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Enel insistent on selling SE

ITALIAN company Enel insists on selling its 66-percent stock in Slovenské Elektrárne (SE), country’s main electricity producer. The company does not want to say whether it received any concrete offers from potential investors. Enel however informed it would like to complete the sale by the end of this year, the SITA newswire reported on October 6.

ITALIAN company Enel insists on selling its 66-percent stock in Slovenské Elektrárne (SE), country’s main electricity producer. The company does not want to say whether it received any concrete offers from potential investors. Enel however informed it would like to complete the sale by the end of this year, the SITA newswire reported on October 6.

Head of Enel Francesco Starace informed the media recently that companies from China are interested in purchasing the stock. Though he did not want to specify the names, the media outlets later wrote that one of the firms may by China National Nuclear Corporation. Another firm interested in purchasing the shares is Czech energy firm ČEZ, SITA wrote.

The vEnergetike.sk website also addressed other companies active in the energy sector in Europe, asking them whether they are interested in buying the stock. E.ON and RWE refused to comment on speculations over their interest in the sale, while French Électricité de France did not answer at all.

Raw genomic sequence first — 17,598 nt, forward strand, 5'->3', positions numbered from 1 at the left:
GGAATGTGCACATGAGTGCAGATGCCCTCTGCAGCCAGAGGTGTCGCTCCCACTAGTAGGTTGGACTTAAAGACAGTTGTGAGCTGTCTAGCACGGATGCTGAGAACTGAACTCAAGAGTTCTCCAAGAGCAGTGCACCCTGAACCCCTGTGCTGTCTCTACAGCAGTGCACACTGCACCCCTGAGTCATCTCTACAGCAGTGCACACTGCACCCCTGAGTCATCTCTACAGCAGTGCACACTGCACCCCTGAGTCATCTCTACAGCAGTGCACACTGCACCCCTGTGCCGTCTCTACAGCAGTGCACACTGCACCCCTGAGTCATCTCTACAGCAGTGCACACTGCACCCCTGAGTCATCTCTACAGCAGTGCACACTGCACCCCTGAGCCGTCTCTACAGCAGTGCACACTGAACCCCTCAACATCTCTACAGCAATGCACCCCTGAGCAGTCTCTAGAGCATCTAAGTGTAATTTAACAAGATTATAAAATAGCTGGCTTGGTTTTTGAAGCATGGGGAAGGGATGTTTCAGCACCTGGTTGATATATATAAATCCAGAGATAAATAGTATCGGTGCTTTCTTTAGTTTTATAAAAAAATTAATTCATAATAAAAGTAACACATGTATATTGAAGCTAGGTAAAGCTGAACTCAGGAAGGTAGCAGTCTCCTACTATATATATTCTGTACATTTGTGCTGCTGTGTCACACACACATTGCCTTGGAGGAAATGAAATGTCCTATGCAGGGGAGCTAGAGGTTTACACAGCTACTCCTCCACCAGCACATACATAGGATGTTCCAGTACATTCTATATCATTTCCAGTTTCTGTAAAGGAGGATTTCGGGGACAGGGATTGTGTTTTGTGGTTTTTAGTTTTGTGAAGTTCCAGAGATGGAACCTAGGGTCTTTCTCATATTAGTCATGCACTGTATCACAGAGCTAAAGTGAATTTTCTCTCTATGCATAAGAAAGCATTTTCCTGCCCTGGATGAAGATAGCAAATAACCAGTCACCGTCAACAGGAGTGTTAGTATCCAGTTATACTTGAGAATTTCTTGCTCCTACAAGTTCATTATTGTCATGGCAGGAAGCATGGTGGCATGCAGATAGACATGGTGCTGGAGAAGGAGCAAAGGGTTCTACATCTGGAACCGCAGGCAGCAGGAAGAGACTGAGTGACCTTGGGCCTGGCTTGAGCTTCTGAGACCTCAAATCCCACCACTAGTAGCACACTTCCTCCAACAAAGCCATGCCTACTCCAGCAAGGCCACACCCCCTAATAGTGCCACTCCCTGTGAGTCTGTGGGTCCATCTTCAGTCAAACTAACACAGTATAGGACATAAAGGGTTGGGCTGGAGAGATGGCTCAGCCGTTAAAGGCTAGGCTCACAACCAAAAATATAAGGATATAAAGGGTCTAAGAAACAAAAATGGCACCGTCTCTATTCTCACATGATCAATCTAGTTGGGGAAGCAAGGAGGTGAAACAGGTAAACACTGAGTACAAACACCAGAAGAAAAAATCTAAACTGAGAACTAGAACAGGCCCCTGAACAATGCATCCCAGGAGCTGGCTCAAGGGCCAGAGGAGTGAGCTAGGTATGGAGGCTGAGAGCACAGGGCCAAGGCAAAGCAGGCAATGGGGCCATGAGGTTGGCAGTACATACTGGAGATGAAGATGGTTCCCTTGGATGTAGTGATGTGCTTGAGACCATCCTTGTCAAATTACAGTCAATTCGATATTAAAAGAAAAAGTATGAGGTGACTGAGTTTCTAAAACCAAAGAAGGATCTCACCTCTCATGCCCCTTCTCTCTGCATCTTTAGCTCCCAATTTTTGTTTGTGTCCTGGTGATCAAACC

Enel announced its plan to sell the majority stock in SE in the beginning of July. Except for this, it also plans to sell assets in Romania. Both sales are part of a bigger sale of assets worth in total €6 billion. The money should be used to reduce Enel’s debt.

It is questionable how much Enel will ask for the shares. The only published information is that Italians plan to receive together €4.4 billion for selling their assets in both Slovakia and Romania. The company paid €840 million for SE shares in 2006, SITA wrote.

The remaining 34 percent of shares is currently controlled by the Economy Ministry.

Source: SITA

Compiled by Radka Minarechová from press reports

The Slovak Spectator cannot vouch for the accuracy of the information presented in its Flash News postings.

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